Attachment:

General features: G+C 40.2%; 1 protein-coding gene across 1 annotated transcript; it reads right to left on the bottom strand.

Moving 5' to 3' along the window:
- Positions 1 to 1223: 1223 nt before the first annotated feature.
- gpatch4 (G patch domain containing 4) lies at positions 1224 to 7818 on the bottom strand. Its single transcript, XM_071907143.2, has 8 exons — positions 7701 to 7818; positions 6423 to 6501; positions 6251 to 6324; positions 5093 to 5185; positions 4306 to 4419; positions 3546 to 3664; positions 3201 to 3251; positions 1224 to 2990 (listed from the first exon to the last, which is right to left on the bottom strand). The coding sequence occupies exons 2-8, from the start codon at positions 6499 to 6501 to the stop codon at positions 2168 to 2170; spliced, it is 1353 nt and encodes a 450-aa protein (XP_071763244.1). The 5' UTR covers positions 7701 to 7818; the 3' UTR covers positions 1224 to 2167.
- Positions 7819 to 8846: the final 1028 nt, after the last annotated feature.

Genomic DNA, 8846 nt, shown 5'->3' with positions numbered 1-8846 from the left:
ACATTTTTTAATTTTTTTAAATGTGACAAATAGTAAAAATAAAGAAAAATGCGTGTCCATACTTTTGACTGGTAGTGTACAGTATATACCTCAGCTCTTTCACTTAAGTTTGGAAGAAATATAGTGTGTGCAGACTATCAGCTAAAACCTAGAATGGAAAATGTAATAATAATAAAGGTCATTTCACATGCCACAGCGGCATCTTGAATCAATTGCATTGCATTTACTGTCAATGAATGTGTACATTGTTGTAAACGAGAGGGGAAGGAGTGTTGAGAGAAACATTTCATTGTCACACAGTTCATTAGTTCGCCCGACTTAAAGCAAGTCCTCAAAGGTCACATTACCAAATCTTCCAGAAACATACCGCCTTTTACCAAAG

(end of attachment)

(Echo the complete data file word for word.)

General features: G+C 40.2%; 1 protein-coding gene across 1 annotated transcript; it reads right to left on the bottom strand.

Moving 5' to 3' along the window:
- Positions 1 to 1223: 1223 nt before the first annotated feature.
- gpatch4 (G patch domain containing 4) lies at positions 1224 to 7818 on the bottom strand. Its single transcript, XM_071907143.2, has 8 exons — positions 7701 to 7818; positions 6423 to 6501; positions 6251 to 6324; positions 5093 to 5185; positions 4306 to 4419; positions 3546 to 3664; positions 3201 to 3251; positions 1224 to 2990 (listed from the first exon to the last, which is right to left on the bottom strand). The coding sequence occupies exons 2-8, from the start codon at positions 6499 to 6501 to the stop codon at positions 2168 to 2170; spliced, it is 1353 nt and encodes a 450-aa protein (XP_071763244.1). The 5' UTR covers positions 7701 to 7818; the 3' UTR covers positions 1224 to 2167.
- Positions 7819 to 8846: the final 1028 nt, after the last annotated feature.

Genomic DNA, 8846 nt, shown 5'->3' with positions numbered 1-8846 from the left:
ACATTTTTTAATTTTTTTAAATGTGACAAATAGTAAAAATAAAGAAAAATGCGTGTCCATACTTTTGACTGGTAGTGTACAGTATATACCTCAGCTCTTTCACTTAAGTTTGGAAGAAATATAGTGTGTGCAGACTATCAGCTAAAACCTAGAATGGAAAATGTAATAATAATAAAGGTCATTTCACATGCCACAGCGGCATCTTGAATCAATTGCATTGCATTTACTGTCAATGAATGTGTACATTGTTGTAAACGAGAGGGGAAGGAGTGTTGAGAGAAACATTTCATTGTCACACAGTTCATTAGTTCGCCCGACTTAAAGCAAGTCCTCAAAGGTCACATTACCAAATCTTCCAGAAACATACCGCCTTTTACCAAAG